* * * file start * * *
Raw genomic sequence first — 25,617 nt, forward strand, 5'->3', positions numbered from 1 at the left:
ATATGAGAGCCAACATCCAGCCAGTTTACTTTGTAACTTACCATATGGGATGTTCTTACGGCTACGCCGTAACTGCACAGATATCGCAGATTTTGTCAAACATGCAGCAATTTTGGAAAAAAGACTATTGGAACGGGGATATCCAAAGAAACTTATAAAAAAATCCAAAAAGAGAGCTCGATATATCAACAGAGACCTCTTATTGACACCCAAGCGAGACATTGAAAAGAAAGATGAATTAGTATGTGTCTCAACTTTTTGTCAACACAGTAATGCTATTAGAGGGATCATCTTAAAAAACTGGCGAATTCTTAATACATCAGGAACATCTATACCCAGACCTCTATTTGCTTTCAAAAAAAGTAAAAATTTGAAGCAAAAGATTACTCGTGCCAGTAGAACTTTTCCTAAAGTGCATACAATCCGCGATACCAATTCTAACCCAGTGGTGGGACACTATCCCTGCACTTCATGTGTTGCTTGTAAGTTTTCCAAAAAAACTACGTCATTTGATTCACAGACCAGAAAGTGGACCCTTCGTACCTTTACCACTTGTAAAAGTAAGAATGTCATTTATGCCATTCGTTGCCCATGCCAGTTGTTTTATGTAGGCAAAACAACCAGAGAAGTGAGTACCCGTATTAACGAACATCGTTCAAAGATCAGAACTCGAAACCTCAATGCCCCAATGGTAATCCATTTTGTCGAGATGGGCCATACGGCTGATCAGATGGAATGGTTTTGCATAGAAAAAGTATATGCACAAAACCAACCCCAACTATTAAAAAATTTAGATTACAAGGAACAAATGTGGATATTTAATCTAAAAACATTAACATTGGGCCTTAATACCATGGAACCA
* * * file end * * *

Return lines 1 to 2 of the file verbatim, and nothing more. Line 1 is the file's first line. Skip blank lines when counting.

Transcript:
Raw genomic sequence first — 25,617 nt, forward strand, 5'->3', positions numbered from 1 at the left:
ATATGAGAGCCAACATCCAGCCAGTTTACTTTGTAACTTACCATATGGGATGTTCTTACGGCTACGCCGTAACTGCACAGATATCGCAGATTTTGTCAAACATGCAGCAATTTTGGAAAAAAGACTATTGGAACGGGGATATCCAAAGAAACTTATAAAAAAATCCAAAAAGAGAGCTCGATATATCAACAGAGACCTCTTATTGACACCCAAGCGAGACATTGAAAAGAAAGATGAATTAGTATGTGTCTCAACTTTTTGTCAACACAGTAATGCTATTAGAGGGATCATCTTAAAAAACTGGCGAATTCTTAATACATCAGGAACATCTATACCCAGACCTCTATTTGCTTTCAAAAAAAGTAAAAATTTGAAGCAAAAGATTACTCGTGCCAGTAGAACTTTTCCTAAAGTGCATACAATCCGCGATACCAATTCTAACCCAGTGGTGGGACACTATCCCTGCACTTCATGTGTTGCTTGTAAGTTTTCCAAAAAAACTACGTCATTTGATTCACAGACCAGAAAGTGGACCCTTCGTACCTTTACCACTTGTAAAAGTAAGAATGTCATTTATGCCATTCGTTGCCCATGCCAGTTGTTTTATGTAGGCAAAACAACCAGAGAAGTGAGTACCCGTATTAACGAACATCGTTCAAAGATCAGAACTCGAAACCTCAATGCCCCAATGGTAATCCATTTTGTCGAGATGGGCCATACGGCTGATCAGATGGAATGGTTTTGCATAGAAAAAGTATATGCACAAAACCAACCCCAACTATTAAAAAATTTAGATTACAAGGAACAAATGTGGATATTTAATCTAAAAACATTAACATTGGGCCTTAATACCATGGAACCA